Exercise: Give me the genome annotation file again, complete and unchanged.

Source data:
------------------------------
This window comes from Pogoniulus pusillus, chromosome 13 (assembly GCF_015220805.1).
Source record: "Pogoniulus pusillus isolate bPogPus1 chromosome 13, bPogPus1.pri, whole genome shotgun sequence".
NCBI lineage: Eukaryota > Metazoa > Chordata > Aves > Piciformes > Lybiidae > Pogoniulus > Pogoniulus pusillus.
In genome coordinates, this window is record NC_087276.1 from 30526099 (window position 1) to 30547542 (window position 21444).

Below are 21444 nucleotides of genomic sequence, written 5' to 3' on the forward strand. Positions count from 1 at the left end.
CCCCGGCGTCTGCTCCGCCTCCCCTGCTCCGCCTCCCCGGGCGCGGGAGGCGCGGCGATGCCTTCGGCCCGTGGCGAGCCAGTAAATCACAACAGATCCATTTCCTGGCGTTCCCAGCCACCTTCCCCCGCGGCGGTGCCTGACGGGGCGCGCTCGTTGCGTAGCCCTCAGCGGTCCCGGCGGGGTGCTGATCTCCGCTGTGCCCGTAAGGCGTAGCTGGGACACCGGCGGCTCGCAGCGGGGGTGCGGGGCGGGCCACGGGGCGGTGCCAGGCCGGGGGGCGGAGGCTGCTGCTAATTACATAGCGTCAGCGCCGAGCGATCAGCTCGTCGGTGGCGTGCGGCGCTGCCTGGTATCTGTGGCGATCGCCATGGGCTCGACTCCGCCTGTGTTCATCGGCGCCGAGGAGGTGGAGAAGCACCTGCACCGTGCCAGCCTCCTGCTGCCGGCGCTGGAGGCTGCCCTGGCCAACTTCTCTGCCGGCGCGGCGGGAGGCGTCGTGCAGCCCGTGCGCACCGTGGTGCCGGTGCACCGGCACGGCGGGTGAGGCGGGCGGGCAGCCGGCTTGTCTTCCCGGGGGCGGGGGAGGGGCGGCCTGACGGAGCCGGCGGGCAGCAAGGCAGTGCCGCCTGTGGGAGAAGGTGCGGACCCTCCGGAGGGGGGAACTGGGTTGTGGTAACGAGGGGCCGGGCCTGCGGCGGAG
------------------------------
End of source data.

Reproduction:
This window comes from Pogoniulus pusillus, chromosome 13 (assembly GCF_015220805.1).
Source record: "Pogoniulus pusillus isolate bPogPus1 chromosome 13, bPogPus1.pri, whole genome shotgun sequence".
NCBI lineage: Eukaryota > Metazoa > Chordata > Aves > Piciformes > Lybiidae > Pogoniulus > Pogoniulus pusillus.
In genome coordinates, this window is record NC_087276.1 from 30526099 (window position 1) to 30547542 (window position 21444).

Below are 21444 nucleotides of genomic sequence, written 5' to 3' on the forward strand. Positions count from 1 at the left end.
CCCCGGCGTCTGCTCCGCCTCCCCTGCTCCGCCTCCCCGGGCGCGGGAGGCGCGGCGATGCCTTCGGCCCGTGGCGAGCCAGTAAATCACAACAGATCCATTTCCTGGCGTTCCCAGCCACCTTCCCCCGCGGCGGTGCCTGACGGGGCGCGCTCGTTGCGTAGCCCTCAGCGGTCCCGGCGGGGTGCTGATCTCCGCTGTGCCCGTAAGGCGTAGCTGGGACACCGGCGGCTCGCAGCGGGGGTGCGGGGCGGGCCACGGGGCGGTGCCAGGCCGGGGGGCGGAGGCTGCTGCTAATTACATAGCGTCAGCGCCGAGCGATCAGCTCGTCGGTGGCGTGCGGCGCTGCCTGGTATCTGTGGCGATCGCCATGGGCTCGACTCCGCCTGTGTTCATCGGCGCCGAGGAGGTGGAGAAGCACCTGCACCGTGCCAGCCTCCTGCTGCCGGCGCTGGAGGCTGCCCTGGCCAACTTCTCTGCCGGCGCGGCGGGAGGCGTCGTGCAGCCCGTGCGCACCGTGGTGCCGGTGCACCGGCACGGCGGGTGAGGCGGGCGGGCAGCCGGCTTGTCTTCCCGGGGGCGGGGGAGGGGCGGCCTGACGGAGCCGGCGGGCAGCAAGGCAGTGCCGCCTGTGGGAGAAGGTGCGGACCCTCCGGAGGGGGGAACTGGGTTGTGGTAACGAGGGGCCGGGCCTGCGGCGGAG